Presidents and the Lessons of 'Emergency'

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The president of the United States is the civic-educator-in-chief – or should be. Everything the chief executive does provides lessons to citizens about how our political system works.  Invoking emergency powers to fund a border wall teaches a terrible lesson. It encourages the public to believe that whenever Congress blocks the president all he has to do to get his way is declare an emergency.

This does not mean President Trump has no legal grounds to back up his threats. He may have sufficient justification to declare an emergency because a number of laws are on the books that grant the president such powers without defining what an emergency is. Congress passed these laws to enable the president to act quickly and decisively in critical situations where obtaining congressional approval might prove too time consuming and cumbersome. But they were not intended to serve as an excuse to defy Congress and address a long-festering problem that, by the president’s own admission, has been years in the making. In other words, these statutes were not enacted to undermine the separation of powers that protects our liberties. Until now presidents have known this; they have not used these emergency provisions to aggrandize presidential power.

Since the law fails to provide clear guidelines about what constitutes an emergency, we must turn to another source. Luckily, our greatest presidential civic educators — George Washington and Abraham Lincoln — taught us how and when emergency presidential action is appropriate.

In order to avoid being drawn into a war between Britain and France, President Washington issued a proclamation declaring that the United States would remain neutral in such a conflict. The Constitution did not expressly grant him the power to make such a decision. It gives Congress, not the president, the power to declare war. It says nothing about who can declare peace. Washington did so unilaterally because he believed he had to.  Public sentiment favored the French. The U.S was militarily weak. To go to war against Britain was to risk annihilation.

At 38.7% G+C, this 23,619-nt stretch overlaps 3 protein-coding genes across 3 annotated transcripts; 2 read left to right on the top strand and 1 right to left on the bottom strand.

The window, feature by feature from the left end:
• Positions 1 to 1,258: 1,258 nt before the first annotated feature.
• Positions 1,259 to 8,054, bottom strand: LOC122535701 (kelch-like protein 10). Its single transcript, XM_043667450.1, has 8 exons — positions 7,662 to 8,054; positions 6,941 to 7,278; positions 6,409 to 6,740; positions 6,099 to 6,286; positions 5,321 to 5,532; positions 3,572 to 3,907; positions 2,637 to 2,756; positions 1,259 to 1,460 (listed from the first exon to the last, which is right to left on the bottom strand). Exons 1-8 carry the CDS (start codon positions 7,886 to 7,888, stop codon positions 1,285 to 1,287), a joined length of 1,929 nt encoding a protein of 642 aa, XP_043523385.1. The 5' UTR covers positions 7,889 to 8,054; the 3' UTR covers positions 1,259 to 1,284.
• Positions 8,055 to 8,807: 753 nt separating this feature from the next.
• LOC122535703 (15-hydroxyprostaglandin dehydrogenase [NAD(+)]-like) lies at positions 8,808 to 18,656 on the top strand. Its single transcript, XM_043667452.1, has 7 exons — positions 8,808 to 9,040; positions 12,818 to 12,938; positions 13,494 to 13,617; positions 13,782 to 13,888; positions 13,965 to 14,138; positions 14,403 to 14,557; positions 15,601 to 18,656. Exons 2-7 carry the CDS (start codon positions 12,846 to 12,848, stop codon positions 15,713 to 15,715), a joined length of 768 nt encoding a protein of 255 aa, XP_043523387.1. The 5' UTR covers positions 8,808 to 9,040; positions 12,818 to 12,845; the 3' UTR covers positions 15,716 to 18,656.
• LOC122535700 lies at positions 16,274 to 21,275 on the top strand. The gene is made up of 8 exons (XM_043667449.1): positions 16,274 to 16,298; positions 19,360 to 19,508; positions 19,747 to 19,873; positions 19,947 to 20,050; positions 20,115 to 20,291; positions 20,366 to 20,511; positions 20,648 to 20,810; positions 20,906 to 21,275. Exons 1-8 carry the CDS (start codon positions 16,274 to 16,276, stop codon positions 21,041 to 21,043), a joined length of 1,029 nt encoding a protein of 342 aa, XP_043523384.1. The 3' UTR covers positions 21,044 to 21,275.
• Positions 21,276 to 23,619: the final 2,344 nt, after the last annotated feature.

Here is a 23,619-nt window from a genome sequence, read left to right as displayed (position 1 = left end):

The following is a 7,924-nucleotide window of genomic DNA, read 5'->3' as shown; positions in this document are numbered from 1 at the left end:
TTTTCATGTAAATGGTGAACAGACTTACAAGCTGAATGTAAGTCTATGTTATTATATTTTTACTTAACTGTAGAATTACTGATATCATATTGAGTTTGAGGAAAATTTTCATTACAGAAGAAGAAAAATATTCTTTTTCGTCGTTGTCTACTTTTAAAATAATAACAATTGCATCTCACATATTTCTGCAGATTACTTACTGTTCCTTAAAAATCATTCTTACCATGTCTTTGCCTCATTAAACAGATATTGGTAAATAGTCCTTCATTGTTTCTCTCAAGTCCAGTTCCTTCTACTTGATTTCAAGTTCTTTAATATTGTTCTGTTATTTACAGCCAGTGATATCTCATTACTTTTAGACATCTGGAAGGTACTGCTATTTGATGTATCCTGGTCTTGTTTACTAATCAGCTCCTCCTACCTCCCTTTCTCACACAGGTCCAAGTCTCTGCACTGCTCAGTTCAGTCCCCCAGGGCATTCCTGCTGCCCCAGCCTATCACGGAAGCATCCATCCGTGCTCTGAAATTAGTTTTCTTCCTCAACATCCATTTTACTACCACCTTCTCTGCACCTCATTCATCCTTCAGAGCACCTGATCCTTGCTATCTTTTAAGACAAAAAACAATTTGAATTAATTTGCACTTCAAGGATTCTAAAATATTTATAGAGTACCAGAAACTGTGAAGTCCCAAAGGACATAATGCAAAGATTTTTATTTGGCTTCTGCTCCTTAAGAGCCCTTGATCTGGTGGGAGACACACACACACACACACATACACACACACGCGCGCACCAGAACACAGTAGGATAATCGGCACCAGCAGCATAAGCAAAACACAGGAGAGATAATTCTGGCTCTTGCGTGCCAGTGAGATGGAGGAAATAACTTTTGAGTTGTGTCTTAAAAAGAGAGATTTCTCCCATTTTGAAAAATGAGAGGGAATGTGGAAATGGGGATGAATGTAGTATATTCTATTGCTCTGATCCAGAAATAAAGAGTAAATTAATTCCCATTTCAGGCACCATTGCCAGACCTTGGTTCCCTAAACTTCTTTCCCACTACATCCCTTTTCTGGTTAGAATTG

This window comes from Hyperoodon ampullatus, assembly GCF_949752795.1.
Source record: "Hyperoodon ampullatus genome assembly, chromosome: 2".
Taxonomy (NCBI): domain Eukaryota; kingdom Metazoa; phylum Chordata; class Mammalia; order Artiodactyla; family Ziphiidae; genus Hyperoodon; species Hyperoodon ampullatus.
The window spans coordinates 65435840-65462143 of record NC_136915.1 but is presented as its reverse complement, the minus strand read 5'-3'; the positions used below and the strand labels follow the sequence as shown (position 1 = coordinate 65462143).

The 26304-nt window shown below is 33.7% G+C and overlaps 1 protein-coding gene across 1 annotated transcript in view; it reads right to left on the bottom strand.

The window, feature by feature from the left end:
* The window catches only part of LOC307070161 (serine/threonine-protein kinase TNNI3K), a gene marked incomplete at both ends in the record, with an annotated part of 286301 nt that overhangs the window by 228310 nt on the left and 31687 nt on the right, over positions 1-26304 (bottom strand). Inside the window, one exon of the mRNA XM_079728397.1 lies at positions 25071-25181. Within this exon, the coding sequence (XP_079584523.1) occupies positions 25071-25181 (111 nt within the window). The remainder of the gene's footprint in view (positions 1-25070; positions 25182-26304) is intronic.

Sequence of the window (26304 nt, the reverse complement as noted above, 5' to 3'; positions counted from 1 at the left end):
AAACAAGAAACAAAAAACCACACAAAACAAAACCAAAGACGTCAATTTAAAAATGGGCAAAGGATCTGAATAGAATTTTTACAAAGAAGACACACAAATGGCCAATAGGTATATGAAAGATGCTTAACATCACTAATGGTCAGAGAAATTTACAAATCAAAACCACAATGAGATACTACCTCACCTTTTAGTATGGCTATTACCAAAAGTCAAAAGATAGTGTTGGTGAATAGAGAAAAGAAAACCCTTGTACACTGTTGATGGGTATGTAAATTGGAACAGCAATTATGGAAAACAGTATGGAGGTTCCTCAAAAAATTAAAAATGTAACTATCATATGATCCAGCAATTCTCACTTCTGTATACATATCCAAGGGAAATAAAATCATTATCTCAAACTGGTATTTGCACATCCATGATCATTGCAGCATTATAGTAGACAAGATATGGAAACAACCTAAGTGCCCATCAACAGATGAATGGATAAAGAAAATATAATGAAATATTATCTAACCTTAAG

In the early days of the Civil War, President Lincoln suspended habeas corpus. Habeas corpus is the right of a person detained by authorities to be brought before a judge and to be released unless lawful grounds are shown for the detention. The troops needed to defend Washington, D.C., from Confederate attack had to pass through Baltimore, a hotbed of Southern sentiment. To prevent obstruction of those troop movements, the commander-in-chief felt it necessary to round up and detain large numbers of subversive characters even in the absence of sufficient evidence to try them in court. The Constitution places the power to suspend habeas corpus in Article 1, which is devoted to Congress. Nonetheless, Lincoln felt he could not wait for Congress to act and so he took it upon himself to deny a cherished right.

If emergency presidential action is sometimes necessary, why doesn’t the Constitution provide for it? Article 2, which outlines presidential powers, makes no mention of such powers. Like the president, the framers of the Constitution were also civic educators. They recognized the slippery slope that “emergency” creates. If it was too easy to invoke, it would prove too tempting for a president to use it to evade Congress. However, by not expressly denying its use, the door was left open for what Lincoln and Washington did. Their examples teach that the president should only act unilaterally under the greatest provocation. Properly understood, emergency is synonymous with a dire and imminent threat to the nation’s security – attack by a superior enemy, invasion of the national capital – threats like that. These are the circumstances, the only ones, that justify evading the normal workings of our political system. By no stretch of the imagination do the problems along the Mexican border rise to that level.

Our current president is impatient. In his successful 2016 election campaign he pledged to build a wall, and two years later there is still no wall. In politics, as in life, patience is a hard lesson to learn. Because the 2018 midterms deprived the president’s party of control of Congress, he cannot have his wall, at least for the next two years, except by distorting the term “emergency.” It is hardly the job of a teacher, let alone the civic-educator-in-chief, to drain words of their meaning.

Marc Landy is a professor of political science at Boston College.

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